Vukmir gets boost with Wisconsin Senate GOP primary endorsement 

Vukmir gets boost with Wisconsin Senate GOP primary endorsement 
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Wisconsin state Sen. Leah Vukmir nabbed the endorsement of the state GOP convention on Saturday, giving her Senate primary campaign a boost.

Vukmir eclipsed the 60 percent threshold of convention delegates needed to secure the endorsement over Marine veteran Kevin Nicholson with 72 percent of the vote.

The victory does not secure her the GOP nomination, which will be decided by voters in August. But it gives her access to key party infrastructure — a boon in a state that has one of the more robust grass-roots operations — and it also serves as a useful fundraising and organizing tool.

“I want you to know that I take this very seriously, and I will represent your endorsement with the utmost of integrity,” Vukmir said upon securing the nomination. “I will represent you, and I will represent the Wisconsin way. You can count on me as I’ve always done to fight for you and our conservative principles.

“Let’s tell [Sen.] Tammy BaldwinTammy Suzanne BaldwinConservative who's faced Kavanaugh accuser's lawyer calls her fair and reasonable Trump calls Kavanaugh accusations ‘totally political’ Dems seek to rebuild blue wall in Rust Belt contests MORE [D] it’s time for her to go home.”

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Vukmir, who has been active in Republican politics in Wisconsin for more than two decades and has spent much of that time in the state legislature, had been a favorite to win the convention's endorsement. Her campaign sought to frame the vote as a crucial expression of the will of the GOP.

“The heart of our party, our conservative grass roots, sent a deafening message today that it is time to unify behind Leah Vukmir and focus on the task of defeating Tammy Baldwin,” Jess Ward, Vukmir's campaign manager said in a statement obtained by The Hill. “It’s time for Kevin Nicholson to respect the will of the people that have delivered Gov. [Scott] Walker and Sen. [Ron] Johnson into office time and time again, and leave the race.”

Former White House chief of staff Reince PriebusReinhold (Reince) Richard PriebusBannon says right must support ‘RINOs’ CNN: Trump searching for Woodward sources in White House Woodward book rocks Trump White House MORE, a Wisconsin native, returned to the state Saturday to encourage delegates to back Vukmir in an effort to take on incumbent Democrat Baldwin in the fall.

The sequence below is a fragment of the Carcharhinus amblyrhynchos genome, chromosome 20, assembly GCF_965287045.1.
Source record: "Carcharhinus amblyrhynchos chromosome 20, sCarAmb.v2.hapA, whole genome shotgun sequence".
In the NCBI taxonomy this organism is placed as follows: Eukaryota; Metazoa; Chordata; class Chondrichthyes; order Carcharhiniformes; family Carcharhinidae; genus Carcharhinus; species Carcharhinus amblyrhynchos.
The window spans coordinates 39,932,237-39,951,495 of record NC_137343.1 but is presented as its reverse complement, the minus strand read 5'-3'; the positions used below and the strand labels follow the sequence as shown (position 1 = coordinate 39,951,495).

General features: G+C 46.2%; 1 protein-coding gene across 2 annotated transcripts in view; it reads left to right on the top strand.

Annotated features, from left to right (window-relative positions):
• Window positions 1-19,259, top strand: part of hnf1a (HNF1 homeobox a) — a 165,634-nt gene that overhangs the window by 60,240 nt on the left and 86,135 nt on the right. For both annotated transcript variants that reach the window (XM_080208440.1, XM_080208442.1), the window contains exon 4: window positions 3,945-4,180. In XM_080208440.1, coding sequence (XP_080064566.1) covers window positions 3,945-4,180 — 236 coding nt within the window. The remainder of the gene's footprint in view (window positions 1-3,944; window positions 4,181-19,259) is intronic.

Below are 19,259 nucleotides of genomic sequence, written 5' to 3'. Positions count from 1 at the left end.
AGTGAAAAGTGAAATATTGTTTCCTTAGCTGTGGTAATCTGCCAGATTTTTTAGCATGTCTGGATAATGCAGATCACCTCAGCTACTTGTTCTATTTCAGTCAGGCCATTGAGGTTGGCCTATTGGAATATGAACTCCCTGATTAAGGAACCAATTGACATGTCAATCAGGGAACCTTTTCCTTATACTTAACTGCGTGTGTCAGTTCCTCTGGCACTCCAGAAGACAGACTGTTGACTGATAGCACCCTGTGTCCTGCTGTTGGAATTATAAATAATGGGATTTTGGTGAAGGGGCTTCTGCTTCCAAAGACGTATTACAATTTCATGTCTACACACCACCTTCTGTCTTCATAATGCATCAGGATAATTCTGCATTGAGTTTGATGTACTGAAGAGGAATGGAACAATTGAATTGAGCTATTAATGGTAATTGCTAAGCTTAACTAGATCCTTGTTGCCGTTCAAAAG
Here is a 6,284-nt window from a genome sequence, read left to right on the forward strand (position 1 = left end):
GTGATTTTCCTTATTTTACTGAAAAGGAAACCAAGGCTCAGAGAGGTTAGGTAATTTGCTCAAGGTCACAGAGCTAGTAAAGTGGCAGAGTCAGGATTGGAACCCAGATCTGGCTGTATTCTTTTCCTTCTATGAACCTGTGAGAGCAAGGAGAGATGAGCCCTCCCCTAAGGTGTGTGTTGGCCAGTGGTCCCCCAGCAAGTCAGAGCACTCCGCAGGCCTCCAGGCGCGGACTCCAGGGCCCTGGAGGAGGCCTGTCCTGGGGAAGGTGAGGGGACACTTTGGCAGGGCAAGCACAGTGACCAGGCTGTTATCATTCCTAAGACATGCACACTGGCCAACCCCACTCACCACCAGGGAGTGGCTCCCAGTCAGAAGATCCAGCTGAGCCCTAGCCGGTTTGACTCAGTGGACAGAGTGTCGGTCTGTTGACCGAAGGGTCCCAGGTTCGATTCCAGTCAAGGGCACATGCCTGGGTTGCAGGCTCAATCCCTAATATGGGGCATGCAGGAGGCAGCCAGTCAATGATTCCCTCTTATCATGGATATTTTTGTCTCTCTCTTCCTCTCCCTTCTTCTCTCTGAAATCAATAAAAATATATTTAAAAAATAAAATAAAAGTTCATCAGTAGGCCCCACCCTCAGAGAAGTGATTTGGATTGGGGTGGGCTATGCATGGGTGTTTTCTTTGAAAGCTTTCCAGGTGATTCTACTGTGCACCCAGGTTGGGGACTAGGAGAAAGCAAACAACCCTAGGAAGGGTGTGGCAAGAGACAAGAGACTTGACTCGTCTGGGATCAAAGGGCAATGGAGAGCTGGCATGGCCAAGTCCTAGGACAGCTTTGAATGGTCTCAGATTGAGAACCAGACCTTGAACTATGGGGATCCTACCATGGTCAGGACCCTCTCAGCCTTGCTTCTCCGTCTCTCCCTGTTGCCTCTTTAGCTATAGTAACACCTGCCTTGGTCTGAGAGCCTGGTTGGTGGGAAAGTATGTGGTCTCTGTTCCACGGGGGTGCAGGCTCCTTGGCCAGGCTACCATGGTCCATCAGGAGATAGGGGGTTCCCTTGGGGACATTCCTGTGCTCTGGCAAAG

“We don’t have to spend millions of dollars fighting each other, or allow millions of dollars from outside of Wisconsin to come in here and tear our candidates apart. We have a proven conservative, Christian, principled, Republican — lifelong, I might add — candidate right now who can actually beat liberal Tammy Baldwin. And her name is Leah Vukmir," he said. “There is no reason to make this Republican Party race for Senate complicated. Leah Vukmir did everything she said — never turned her back on the conservative movement. Leah Vukmir is everything we can ask for in a public servant.”

Nicholson’s camp, meanwhile, showed videos from Sens. Ted CruzRafael (Ted) Edward CruzTrump changes mean only wealthy immigrants may apply, says critic The Hill's Morning Report — Ford, Kavanaugh to testify Thursday as another accuser comes forward Viral video shows O’Rourke air-drumming to the Who’s ‘Baba O’Riley’ after Cruz debate MORE (R-Texas) and Mike LeeMichael (Mike) Shumway LeeThis week: Kavanaugh nomination thrown into further chaos Ex-college classmate accuses Kavanaugh of sexual misconduct Kavanaugh accuser agrees to testify next week MORE (R-Utah) on Saturday ahead of the vote, with the conservative lawmakers stressing the Marine veteran's status as a political outsider. 

Nicholson’s camp had brushed aside the importance of the vote down the stretch as the political newcomer stressed his bonafides as an outsider. His campaign argued before the vote that anything less than a blowout for Vukmir was a failure, while suggesting that the endorsement wasn't representative of the broader GOP electorate.

Vukmir and Nicholson are battling ahead of the Aug. 14 primary for the right to take on Baldwin. The general election race has already attracted millions in outside spending as it has the potential to be one of the bigger battlegrounds of 2018.